… Public policy that is based on evidence
VancouverSun.com – opinion/editorials
December 28, 2011.
As we anticipate the beginning of a new year, we think of ways to make the next year better than the current one. So we make lists — lists of resolutions that typically involve changes to our behaviour, and wish lists that usually concern changes to others’ behaviour, especially that of governments.
And so the wish list often includes wishes that our governments be more responsive to our concerns, that they do a better job of representing us. Yet while it is true that democratic governments must represent the people, it’s also important that they do so responsibly. And that means they must advocate for, and implement, policies that are likely to be both effective and cost-effective. In other words, they must be committed to evidence-based policy.
That’s easier said than done, of course, but it’s not impossible. In most fields in which governments legislate — health care, the environment, justice — a wealth of evidence exists about the likely effects of various policies and the likely costs associated with them.
Now to be sure, the “wealth of evidence” is a mixed blessing. Its sheer volume can easily overburden even the most conscientious policy-makers, and can make it difficult to distinguish solid, methodologically sound studies from more questionable ones. However, various initiatives, such as the Cochrane Collaboration in medicine, have arisen precisely to provide researchers and policy-makers with a clearer indication of the state of knowledge in given areas.
That doesn’t solve the problem for government policy-makers, however, since they are often required to legislate in areas informed more by the social sciences, such as education or criminology, than science. And while the Campbell Collaboration — a sister project of the Cochrane Collaboration that assesses social-science evidence — helps to provide some clarity, the evidence is often not as robust as that in medicine and science.
Furthermore, in social sciences there often exist questions about exactly what counts as evidence. And, of course, policy-makers — or more specifically, politicians — are not typically free to decide everything on the basis of what the latest, or best, study indicates. Indeed, politicians must also be responsive to the concerns of members of the public, corporations, lobbyists, think-tanks, and yes, journalists.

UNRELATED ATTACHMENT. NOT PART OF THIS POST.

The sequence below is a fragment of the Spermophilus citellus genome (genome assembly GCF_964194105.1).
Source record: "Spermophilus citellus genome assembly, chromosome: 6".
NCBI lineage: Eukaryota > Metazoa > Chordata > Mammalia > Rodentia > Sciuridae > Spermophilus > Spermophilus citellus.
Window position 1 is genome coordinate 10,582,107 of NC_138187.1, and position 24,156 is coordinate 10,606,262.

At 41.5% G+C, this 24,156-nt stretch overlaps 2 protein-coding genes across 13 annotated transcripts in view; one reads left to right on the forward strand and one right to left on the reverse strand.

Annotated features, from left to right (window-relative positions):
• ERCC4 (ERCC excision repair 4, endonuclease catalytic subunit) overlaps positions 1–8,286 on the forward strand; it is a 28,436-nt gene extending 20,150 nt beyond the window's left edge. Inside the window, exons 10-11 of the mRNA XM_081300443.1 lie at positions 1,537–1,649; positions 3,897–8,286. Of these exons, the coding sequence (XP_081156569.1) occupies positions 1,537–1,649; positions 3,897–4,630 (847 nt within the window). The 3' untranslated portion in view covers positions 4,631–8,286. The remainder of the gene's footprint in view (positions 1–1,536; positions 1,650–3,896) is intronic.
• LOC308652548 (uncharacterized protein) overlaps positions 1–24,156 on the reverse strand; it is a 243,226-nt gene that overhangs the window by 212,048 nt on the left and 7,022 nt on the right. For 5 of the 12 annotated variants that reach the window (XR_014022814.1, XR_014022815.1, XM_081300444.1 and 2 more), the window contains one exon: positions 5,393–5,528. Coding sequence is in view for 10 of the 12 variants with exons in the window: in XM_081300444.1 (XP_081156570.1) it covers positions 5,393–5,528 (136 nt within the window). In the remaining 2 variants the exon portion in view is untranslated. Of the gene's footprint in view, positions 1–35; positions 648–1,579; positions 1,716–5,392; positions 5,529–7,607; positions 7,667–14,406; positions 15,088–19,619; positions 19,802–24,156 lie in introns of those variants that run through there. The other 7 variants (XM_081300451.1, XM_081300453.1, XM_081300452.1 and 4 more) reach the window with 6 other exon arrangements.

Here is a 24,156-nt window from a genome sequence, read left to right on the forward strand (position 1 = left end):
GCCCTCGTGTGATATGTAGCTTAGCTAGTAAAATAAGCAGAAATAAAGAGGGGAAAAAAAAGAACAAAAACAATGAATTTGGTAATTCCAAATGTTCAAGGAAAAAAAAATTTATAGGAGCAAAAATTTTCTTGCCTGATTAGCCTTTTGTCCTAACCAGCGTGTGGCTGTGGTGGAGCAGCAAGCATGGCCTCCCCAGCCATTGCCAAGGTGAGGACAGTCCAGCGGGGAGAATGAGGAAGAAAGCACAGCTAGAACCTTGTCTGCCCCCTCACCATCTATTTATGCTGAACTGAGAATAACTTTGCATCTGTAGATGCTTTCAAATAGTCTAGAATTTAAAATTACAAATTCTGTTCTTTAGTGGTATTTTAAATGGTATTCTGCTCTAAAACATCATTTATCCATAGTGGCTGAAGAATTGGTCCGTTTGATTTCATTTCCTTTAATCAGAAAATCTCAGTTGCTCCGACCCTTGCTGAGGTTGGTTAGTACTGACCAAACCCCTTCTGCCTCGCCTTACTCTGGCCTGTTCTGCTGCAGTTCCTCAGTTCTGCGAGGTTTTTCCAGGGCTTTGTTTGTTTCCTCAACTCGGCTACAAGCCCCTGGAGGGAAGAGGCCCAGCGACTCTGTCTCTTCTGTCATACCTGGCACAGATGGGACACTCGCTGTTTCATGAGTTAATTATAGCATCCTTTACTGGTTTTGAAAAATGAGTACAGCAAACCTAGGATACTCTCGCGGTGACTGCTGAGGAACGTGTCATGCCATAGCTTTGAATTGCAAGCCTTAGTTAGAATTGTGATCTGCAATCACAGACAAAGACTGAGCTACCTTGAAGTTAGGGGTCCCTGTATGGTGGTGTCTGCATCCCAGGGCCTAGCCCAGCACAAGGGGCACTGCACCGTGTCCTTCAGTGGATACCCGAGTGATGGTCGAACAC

This is only a cursory review of the difficulties in committing to a program of evidence-based policy, to match the highly successful evidence-based medicine that has existed for decades. But as we said, despite the difficulties, it’s not impossible — and given what’s at stake, it’s imperative that politicians commit to supporting evidence-based policy.
After all, it is no exaggeration to say that the decisions we make on health care, justice and the environment will influence the future of our country, and of our species. And similarly, it’s no exaggeration to say that, in most areas, there exists enough — albeit imperfect — evidence to make rational policy decisions.
So at the top of our wish list for next year is the wish that all elected officials, and all political parties, commit to a program of evidence-based policy. This means that regardless of their political ideology, they should propose and implement policies that, according to the evidence, will actually reduce crime or homelessness or global warming, or whatever it is the policies are ostensibly aimed at. And furthermore, politicians and political parties should also be able to provide solid evidence that these policies will achieve their aims in the most cost-effective way.
In recent years, we have heard a great deal about populist politics, about politicians who seek to ingratiate themselves with the public to obtain and maintain popularity.
Now it is time to hear about evidence-based politics, about politicians who commit to doing what works, and what’s economical, for everyone’s welfare.
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